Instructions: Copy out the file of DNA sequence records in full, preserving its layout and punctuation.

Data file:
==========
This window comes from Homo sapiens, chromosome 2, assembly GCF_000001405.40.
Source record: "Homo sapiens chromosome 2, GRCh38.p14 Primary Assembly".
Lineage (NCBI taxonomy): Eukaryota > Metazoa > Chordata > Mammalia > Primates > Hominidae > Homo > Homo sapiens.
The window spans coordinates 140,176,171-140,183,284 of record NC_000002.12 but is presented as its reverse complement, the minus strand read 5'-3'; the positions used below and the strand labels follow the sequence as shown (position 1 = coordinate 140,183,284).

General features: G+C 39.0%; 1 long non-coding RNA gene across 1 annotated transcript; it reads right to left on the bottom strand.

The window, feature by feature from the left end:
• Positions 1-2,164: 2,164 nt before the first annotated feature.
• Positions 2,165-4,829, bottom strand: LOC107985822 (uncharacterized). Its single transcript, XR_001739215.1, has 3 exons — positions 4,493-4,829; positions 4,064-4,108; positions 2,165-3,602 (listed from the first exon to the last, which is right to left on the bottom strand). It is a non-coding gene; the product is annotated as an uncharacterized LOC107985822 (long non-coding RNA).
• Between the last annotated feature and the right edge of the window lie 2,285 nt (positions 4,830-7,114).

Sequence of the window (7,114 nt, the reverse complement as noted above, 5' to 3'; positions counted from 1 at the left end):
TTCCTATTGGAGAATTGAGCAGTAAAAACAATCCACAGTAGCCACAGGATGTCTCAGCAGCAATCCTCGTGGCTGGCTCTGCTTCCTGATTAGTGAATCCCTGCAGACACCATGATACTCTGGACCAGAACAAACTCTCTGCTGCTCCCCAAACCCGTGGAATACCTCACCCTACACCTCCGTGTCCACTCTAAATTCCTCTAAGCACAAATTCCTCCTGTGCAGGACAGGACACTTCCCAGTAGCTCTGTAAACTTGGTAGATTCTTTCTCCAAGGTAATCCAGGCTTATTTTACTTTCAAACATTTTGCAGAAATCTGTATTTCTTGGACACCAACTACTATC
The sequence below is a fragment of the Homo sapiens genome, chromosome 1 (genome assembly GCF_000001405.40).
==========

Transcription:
This window comes from Homo sapiens, chromosome 2, assembly GCF_000001405.40.
Source record: "Homo sapiens chromosome 2, GRCh38.p14 Primary Assembly".
Lineage (NCBI taxonomy): Eukaryota > Metazoa > Chordata > Mammalia > Primates > Hominidae > Homo > Homo sapiens.
The window spans coordinates 140,176,171-140,183,284 of record NC_000002.12 but is presented as its reverse complement, the minus strand read 5'-3'; the positions used below and the strand labels follow the sequence as shown (position 1 = coordinate 140,183,284).

General features: G+C 39.0%; 1 long non-coding RNA gene across 1 annotated transcript; it reads right to left on the bottom strand.

The window, feature by feature from the left end:
• Positions 1-2,164: 2,164 nt before the first annotated feature.
• Positions 2,165-4,829, bottom strand: LOC107985822 (uncharacterized). Its single transcript, XR_001739215.1, has 3 exons — positions 4,493-4,829; positions 4,064-4,108; positions 2,165-3,602 (listed from the first exon to the last, which is right to left on the bottom strand). It is a non-coding gene; the product is annotated as an uncharacterized LOC107985822 (long non-coding RNA).
• Between the last annotated feature and the right edge of the window lie 2,285 nt (positions 4,830-7,114).

Sequence of the window (7,114 nt, the reverse complement as noted above, 5' to 3'; positions counted from 1 at the left end):
TTCCTATTGGAGAATTGAGCAGTAAAAACAATCCACAGTAGCCACAGGATGTCTCAGCAGCAATCCTCGTGGCTGGCTCTGCTTCCTGATTAGTGAATCCCTGCAGACACCATGATACTCTGGACCAGAACAAACTCTCTGCTGCTCCCCAAACCCGTGGAATACCTCACCCTACACCTCCGTGTCCACTCTAAATTCCTCTAAGCACAAATTCCTCCTGTGCAGGACAGGACACTTCCCAGTAGCTCTGTAAACTTGGTAGATTCTTTCTCCAAGGTAATCCAGGCTTATTTTACTTTCAAACATTTTGCAGAAATCTGTATTTCTTGGACACCAACTACTATC
The sequence below is a fragment of the Homo sapiens genome, chromosome 1 (genome assembly GCF_000001405.40).